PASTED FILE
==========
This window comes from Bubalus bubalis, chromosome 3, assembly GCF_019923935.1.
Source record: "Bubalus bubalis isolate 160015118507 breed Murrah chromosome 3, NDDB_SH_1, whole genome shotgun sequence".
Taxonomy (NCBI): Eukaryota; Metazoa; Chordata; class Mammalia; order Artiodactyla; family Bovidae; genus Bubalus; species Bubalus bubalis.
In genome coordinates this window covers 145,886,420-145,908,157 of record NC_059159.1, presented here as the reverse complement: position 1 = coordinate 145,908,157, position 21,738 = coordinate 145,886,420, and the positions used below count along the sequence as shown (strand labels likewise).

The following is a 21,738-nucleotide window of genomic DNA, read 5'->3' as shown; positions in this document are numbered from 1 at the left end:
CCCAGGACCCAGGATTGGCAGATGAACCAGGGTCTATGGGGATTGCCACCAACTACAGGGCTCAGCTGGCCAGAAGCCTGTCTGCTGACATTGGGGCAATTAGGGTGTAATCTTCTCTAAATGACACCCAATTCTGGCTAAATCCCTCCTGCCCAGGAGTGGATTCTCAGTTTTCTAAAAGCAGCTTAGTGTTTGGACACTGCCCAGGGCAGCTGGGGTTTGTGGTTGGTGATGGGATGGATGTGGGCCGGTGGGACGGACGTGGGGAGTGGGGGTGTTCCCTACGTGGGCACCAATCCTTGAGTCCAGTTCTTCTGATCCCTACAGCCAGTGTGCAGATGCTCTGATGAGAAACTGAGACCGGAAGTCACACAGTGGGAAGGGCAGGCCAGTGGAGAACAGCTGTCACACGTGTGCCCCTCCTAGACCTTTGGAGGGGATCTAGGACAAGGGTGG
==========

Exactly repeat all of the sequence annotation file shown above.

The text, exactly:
This window comes from Bubalus bubalis, chromosome 3, assembly GCF_019923935.1.
Source record: "Bubalus bubalis isolate 160015118507 breed Murrah chromosome 3, NDDB_SH_1, whole genome shotgun sequence".
Taxonomy (NCBI): Eukaryota; Metazoa; Chordata; class Mammalia; order Artiodactyla; family Bovidae; genus Bubalus; species Bubalus bubalis.
In genome coordinates this window covers 145,886,420-145,908,157 of record NC_059159.1, presented here as the reverse complement: position 1 = coordinate 145,908,157, position 21,738 = coordinate 145,886,420, and the positions used below count along the sequence as shown (strand labels likewise).

The following is a 21,738-nucleotide window of genomic DNA, read 5'->3' as shown; positions in this document are numbered from 1 at the left end:
CCCAGGACCCAGGATTGGCAGATGAACCAGGGTCTATGGGGATTGCCACCAACTACAGGGCTCAGCTGGCCAGAAGCCTGTCTGCTGACATTGGGGCAATTAGGGTGTAATCTTCTCTAAATGACACCCAATTCTGGCTAAATCCCTCCTGCCCAGGAGTGGATTCTCAGTTTTCTAAAAGCAGCTTAGTGTTTGGACACTGCCCAGGGCAGCTGGGGTTTGTGGTTGGTGATGGGATGGATGTGGGCCGGTGGGACGGACGTGGGGAGTGGGGGTGTTCCCTACGTGGGCACCAATCCTTGAGTCCAGTTCTTCTGATCCCTACAGCCAGTGTGCAGATGCTCTGATGAGAAACTGAGACCGGAAGTCACACAGTGGGAAGGGCAGGCCAGTGGAGAACAGCTGTCACACGTGTGCCCCTCCTAGACCTTTGGAGGGGATCTAGGACAAGGGTGG